The above song, Playa Girón, by Silvio Rodrigues of Cuba, reminds us of the great debt to the ordinary men and women of various skin colors who expelled the US invasion at the Bay of Pigs in 1962(?).
Were it not for those valiant and determined Cuban's efforts on that critical night, Cuba would not have a program of national health care today. Instead, it would have a chaotic health care "market" in which, as Angel Parra put it, in which the wealthiest few are well-pampered while the majority go hungry:
me gusta la democraciaOr, in English:
porque permite apreciar
el arrollador avance
del que tiene libertad
para exprimir a unos cuantos
y aumentar su capital.
I like democracyIt's precisely because Cuba and Brazil have national healthcare that the US should envy and emulate that I feel angry when I see a US doctor write in the New York times, as a generalization, that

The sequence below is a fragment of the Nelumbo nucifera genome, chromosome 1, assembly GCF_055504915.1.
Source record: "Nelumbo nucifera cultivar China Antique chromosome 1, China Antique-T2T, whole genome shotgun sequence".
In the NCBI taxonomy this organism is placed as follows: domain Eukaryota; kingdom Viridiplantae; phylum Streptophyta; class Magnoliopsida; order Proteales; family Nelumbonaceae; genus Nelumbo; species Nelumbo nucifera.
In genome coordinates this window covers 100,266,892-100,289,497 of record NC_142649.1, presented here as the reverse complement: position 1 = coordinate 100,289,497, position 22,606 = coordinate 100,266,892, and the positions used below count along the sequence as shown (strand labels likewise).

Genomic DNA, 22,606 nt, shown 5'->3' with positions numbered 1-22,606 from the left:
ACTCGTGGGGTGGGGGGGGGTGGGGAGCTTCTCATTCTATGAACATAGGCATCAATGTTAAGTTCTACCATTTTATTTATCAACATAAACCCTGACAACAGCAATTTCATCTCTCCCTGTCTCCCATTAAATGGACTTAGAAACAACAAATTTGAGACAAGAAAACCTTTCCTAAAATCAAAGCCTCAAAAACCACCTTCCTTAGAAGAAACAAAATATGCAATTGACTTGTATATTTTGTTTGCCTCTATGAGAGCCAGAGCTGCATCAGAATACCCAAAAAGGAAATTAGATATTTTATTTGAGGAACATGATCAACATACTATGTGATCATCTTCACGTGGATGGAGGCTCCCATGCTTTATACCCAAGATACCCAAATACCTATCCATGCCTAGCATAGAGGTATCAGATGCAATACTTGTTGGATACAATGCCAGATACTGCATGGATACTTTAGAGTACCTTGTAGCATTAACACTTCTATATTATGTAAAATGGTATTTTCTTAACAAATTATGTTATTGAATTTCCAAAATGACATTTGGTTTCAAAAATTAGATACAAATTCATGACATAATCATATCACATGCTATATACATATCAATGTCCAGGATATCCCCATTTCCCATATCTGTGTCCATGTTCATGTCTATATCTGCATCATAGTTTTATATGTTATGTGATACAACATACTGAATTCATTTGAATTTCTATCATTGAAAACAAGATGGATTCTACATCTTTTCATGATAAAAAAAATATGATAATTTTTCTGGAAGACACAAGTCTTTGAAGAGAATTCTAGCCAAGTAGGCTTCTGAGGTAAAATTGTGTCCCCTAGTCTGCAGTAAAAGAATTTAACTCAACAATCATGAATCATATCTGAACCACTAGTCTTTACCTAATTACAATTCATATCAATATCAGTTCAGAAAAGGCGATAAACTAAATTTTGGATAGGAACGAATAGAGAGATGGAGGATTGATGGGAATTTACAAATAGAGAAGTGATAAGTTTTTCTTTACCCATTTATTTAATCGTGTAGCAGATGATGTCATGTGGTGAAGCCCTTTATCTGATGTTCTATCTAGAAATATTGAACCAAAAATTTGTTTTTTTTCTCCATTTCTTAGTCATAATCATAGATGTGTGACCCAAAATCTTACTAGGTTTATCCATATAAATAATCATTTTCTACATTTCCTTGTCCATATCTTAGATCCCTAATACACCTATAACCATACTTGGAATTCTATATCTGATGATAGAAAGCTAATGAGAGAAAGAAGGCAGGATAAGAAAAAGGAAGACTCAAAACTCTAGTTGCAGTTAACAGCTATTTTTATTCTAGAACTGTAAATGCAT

because it helps to value
The overwhelming advances
of those who are at liberty
To exhalt a small few
and augment their capital.
In poor countries around the world, private commerce rules: residents pay cash for all health care, which generally means no health care at all.In the article, Abigail Zugar, M.D. discussed in some detail the health care programs of wealthy countries, but then didn't and couldn't bother to address the differences between poor countries with 100% "market economies" and those that have chosen to take health care out of the free market and put in within the ambit of Government responsibility. By confusing what others are doing -- in Cuba and Brazil, for example -- she makes it harder for us to evaluate what we can do for ourselves.
Even among the developing countries we can find health care systems that treat the poor and middle class much more effectively and generously than the United States of America does.